Tuesday, February 19, 2008

Grown Meats aren't all that great

I've been collecting a bunch of articles that resonate with me more than can standalone as a post for me, but require more than a link in a Roundup. With that said, I've been becoming increasingly disturbed by the state of the food sold, particularly meats, but certainly also concerned about sustainably grown vegetables and fruit crops.

Over the past 2 weeks, I've seen a post on Gristmill pointing to a NYTimes article about Industrial meat. An article by Tom Philpott on Grist about the increase in E. Coli and its possible relation to the boom in distillers grain use as a feed source (distillers grains are a byproduct of producing ethanol from corn). And then, in the last week, the next coffin nail, Tom Philpott tackles farm-raised fish.

The core of it all of these adds up to a few conclusions, which aren't revolutionary. 1) We eat to much meat because we've been taught that its good and right to do so. 2) In order to keep up with the successful generation of demand growth for meat products and to maximize profit, safety and sustainability are not considered. 3) Humans (in general) treat all of the contents of the earth as things to be used as fits our whims. This last is more complicated, the examples that come to mind in the industrial food debate is the use of food stocks that the animals wouldn't eat if given the choice. Feeding grains to cattle to fatten them faster, catching fish to feed to pigs and chickens. Overfishing and creating fishery collapse. Confining animals in close quarters with other animals or simply caging them for their entire lives.

Some selected quotes from the various articles linked above.

Philpott on fish farming:
A new peer-reviewed study by Canadian researchers shows that salmon farms are severely depleting wild-salmon stocks, causing survival rates to fall by as much as half each generation.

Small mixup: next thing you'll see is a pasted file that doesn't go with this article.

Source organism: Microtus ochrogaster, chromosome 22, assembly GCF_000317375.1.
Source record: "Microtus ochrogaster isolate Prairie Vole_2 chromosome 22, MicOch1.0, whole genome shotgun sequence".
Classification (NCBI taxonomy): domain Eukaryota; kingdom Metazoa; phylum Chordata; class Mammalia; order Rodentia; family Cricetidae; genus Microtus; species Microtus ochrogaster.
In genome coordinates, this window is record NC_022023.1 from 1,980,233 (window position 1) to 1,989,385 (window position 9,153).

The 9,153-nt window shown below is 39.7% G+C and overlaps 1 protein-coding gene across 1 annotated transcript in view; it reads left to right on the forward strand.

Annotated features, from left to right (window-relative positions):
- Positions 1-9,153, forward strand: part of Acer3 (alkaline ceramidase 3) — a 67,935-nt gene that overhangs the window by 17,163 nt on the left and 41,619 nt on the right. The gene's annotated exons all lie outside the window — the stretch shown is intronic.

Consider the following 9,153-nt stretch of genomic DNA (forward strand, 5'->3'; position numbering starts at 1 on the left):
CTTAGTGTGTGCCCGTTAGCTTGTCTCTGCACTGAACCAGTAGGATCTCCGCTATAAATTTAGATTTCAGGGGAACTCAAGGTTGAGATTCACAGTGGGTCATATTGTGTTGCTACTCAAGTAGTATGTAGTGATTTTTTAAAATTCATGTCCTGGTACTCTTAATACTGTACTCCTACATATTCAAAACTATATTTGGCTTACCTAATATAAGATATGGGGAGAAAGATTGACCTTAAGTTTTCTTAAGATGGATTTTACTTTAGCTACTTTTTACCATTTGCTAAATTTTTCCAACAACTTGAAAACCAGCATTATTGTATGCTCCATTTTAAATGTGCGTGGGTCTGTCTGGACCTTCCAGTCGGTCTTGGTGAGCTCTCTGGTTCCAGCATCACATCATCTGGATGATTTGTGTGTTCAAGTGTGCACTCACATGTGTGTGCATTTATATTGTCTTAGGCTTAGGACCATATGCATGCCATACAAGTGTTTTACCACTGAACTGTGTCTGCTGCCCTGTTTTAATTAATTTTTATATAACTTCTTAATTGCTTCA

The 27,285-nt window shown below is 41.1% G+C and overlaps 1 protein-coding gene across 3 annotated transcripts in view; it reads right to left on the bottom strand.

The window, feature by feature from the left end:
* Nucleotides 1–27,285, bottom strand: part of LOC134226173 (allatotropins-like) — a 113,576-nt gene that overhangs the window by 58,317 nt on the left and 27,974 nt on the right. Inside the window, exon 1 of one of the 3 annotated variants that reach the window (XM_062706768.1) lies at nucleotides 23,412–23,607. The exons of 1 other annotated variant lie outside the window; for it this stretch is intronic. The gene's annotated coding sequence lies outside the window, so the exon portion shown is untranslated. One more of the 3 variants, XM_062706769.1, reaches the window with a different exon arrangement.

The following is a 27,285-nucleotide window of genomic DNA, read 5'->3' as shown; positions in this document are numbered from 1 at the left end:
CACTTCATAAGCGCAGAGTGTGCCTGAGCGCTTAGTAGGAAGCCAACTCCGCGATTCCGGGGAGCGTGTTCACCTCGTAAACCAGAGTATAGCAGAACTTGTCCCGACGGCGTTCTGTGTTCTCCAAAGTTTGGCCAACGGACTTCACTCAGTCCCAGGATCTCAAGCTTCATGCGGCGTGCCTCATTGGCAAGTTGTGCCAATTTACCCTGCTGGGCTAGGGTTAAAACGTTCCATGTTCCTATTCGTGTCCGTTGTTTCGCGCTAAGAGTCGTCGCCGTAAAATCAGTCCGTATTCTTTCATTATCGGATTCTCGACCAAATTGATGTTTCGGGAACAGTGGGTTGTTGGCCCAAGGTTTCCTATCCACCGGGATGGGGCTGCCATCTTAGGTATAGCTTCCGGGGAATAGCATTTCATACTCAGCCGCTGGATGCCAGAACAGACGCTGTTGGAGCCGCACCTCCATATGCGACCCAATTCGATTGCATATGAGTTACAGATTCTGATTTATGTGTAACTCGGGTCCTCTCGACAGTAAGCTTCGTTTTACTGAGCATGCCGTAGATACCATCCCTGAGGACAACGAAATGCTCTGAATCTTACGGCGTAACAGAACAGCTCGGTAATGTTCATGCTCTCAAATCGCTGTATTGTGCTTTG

So to stock our supermarkets with flavorless, nutritionally suspect farmed salmon, we're sacrificing entire populations of glorious wild salmon.

Philpott quoting another journalist about the E.Coli/tainted beef link:
Raymond said the government had no intention of restricting the use of distillers grains even if the E. coli link is confirmed, and would instead leave it to the industry to decide how to address the issue. One possibility, he said, is to vaccinate cattle. "I'm not about to tell the cattlemen what they are going to feed their cows."

To this jawdropper, Brasher dryly adds: "No E. coli vaccine has yet been approved for use in cattle."

Right. To my way of thinking, the E. coli 0157 problem calls for a return to grass -- which keeps cows healthy and free of pathogens deadly to humans. For the USDA, the problem amounts to another opportunity for the pharmaceutical industry -- a new vaccine!

Bittman in the NY Times:

Americans are downing close to 200 pounds of meat, poultry and fish per capita per year (dairy and eggs are separate, and hardly insignificant), an increase of 50 pounds per person from 50 years ago. We each consume something like 110 grams of protein a day, about twice the federal government’s recommended allowance; of that, about 75 grams come from animal protein. (The recommended level is itself considered by many dietary experts to be higher than it needs to be.) It’s likely that most of us would do just fine on around 30 grams of protein a day, virtually all of it from plant sources.